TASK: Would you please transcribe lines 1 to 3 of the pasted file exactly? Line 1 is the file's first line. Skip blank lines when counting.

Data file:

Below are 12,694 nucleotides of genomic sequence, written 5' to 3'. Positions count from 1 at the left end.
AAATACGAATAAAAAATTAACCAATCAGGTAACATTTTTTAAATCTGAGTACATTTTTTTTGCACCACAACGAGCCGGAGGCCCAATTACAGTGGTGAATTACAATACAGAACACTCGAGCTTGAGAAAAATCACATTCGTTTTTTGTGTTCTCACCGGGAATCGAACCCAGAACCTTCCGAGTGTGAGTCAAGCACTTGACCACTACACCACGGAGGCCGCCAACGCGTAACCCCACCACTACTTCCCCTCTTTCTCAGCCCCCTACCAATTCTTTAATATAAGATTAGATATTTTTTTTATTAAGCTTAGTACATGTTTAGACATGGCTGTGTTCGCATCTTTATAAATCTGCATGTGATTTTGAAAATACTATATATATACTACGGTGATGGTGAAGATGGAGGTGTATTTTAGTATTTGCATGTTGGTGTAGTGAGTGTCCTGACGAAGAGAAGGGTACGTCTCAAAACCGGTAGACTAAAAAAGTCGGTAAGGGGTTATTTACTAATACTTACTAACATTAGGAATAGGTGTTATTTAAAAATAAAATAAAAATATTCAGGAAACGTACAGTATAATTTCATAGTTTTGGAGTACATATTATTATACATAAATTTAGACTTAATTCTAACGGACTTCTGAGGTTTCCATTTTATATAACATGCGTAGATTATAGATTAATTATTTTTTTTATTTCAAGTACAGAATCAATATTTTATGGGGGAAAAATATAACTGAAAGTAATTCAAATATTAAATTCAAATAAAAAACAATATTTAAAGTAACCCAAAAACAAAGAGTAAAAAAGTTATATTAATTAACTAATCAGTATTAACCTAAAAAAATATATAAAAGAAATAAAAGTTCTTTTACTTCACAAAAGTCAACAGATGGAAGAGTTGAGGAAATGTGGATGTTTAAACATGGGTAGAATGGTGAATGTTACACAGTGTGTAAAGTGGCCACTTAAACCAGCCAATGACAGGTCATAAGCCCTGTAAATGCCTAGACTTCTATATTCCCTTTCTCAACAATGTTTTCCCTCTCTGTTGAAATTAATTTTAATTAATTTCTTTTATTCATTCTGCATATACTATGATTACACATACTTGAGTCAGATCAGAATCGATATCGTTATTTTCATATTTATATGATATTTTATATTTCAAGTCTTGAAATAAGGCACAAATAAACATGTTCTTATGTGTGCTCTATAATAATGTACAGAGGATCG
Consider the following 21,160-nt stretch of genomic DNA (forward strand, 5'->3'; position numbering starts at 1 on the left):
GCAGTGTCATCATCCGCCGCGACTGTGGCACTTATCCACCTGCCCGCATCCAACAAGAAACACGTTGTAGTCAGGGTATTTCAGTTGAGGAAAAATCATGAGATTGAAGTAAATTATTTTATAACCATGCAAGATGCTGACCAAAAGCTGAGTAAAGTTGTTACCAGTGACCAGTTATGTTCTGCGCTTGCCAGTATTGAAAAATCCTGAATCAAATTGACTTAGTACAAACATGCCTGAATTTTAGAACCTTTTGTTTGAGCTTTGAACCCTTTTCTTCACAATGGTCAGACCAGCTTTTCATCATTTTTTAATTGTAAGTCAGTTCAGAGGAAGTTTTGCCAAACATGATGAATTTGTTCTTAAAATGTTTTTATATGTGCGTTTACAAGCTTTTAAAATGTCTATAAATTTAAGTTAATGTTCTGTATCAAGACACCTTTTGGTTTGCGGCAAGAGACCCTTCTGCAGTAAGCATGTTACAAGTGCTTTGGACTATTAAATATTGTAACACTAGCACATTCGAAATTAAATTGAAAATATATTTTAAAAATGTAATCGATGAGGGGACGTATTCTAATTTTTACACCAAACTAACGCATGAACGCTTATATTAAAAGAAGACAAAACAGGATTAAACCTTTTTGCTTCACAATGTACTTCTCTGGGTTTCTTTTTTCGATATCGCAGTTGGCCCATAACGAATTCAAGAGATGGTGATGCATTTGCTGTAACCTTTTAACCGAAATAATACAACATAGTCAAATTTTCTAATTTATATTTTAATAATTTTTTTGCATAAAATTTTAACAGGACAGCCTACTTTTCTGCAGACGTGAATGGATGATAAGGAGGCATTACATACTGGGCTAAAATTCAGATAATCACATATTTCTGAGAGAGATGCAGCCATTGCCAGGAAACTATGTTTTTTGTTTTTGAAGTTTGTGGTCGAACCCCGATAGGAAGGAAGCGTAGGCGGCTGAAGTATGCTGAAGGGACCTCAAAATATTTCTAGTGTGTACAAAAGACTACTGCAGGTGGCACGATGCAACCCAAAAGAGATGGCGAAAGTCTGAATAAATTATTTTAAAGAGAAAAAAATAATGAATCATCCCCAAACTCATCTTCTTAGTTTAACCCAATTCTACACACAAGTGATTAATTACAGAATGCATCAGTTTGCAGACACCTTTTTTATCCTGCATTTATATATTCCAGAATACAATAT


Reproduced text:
Below are 12,694 nucleotides of genomic sequence, written 5' to 3'. Positions count from 1 at the left end.
AAATACGAATAAAAAATTAACCAATCAGGTAACATTTTTTAAATCTGAGTACATTTTTTTTGCACCACAACGAGCCGGAGGCCCAATTACAGTGGTGAATTACAATACAGAACACTCGAGCTTGAGAAAAATCACATTCGTTTTTTGTGTTCTCACCGGGAATCGAACCCAGAACCTTCCGAGTGTGAGTCAAGCACTTGACCACTACACCACGGAGGCCGCCAACGCGTAACCCCACCACTACTTCCCCTCTTTCTCAGCCCCCTACCAATTCTTTAATATAAGATTAGATATTTTTTTTATTAAGCTTAGTACATGTTTAGACATGGCTGTGTTCGCATCTTTATAAATCTGCATGTGATTTTGAAAATACTATATATATACTACGGTGATGGTGAAGATGGAGGTGTATTTTAGTATTTGCATGTTGGTGTAGTGAGTGTCCTGACGAAGAGAAGGGTACGTCTCAAAACCGGTAGACTAAAAAAGTCGGTAAGGGGTTATTTACTAATACTTACTAACATTAGGAATAGGTGTTATTTAAAAATAAAATAAAAATATTCAGGAAACGTACAGTATAATTTCATAGTTTTGGAGTACATATTATTATACATAAATTTAGACTTAATTCTAACGGACTTCTGAGGTTTCCATTTTATATAACATGCGTAGATTATAGATTAATTATTTTTTTTATTTCAAGTACAGAATCAATATTTTATGGGGGAAAAATATAACTGAAAGTAATTCAAATATTAAATTCAAATAAAAAACAATATTTAAAGTAACCCAAAAACAAAGAGTAAAAAAGTTATATTAATTAACTAATCAGTATTAACCTAAAAAAATATATAAAAGAAATAAAAGTTCTTTTACTTCACAAAAGTCAACAGATGGAAGAGTTGAGGAAATGTGGATGTTTAAACATGGGTAGAATGGTGAATGTTACACAGTGTGTAAAGTGGCCACTTAAACCAGCCAATGACAGGTCATAAGCCCTGTAAATGCCTAGACTTCTATATTCCCTTTCTCAACAATGTTTTCCCTCTCTGTTGAAATTAATTTTAATTAATTTCTTTTATTCATTCTGCATATACTATGATTACACATACTTGAGTCAGATCAGAATCGATATCGTTATTTTCATATTTATATGATATTTTATATTTCAAGTCTTGAAATAAGGCACAAATAAACATGTTCTTATGTGTGCTCTATAATAATGTACAGAGGATCG
Consider the following 21,160-nt stretch of genomic DNA (forward strand, 5'->3'; position numbering starts at 1 on the left):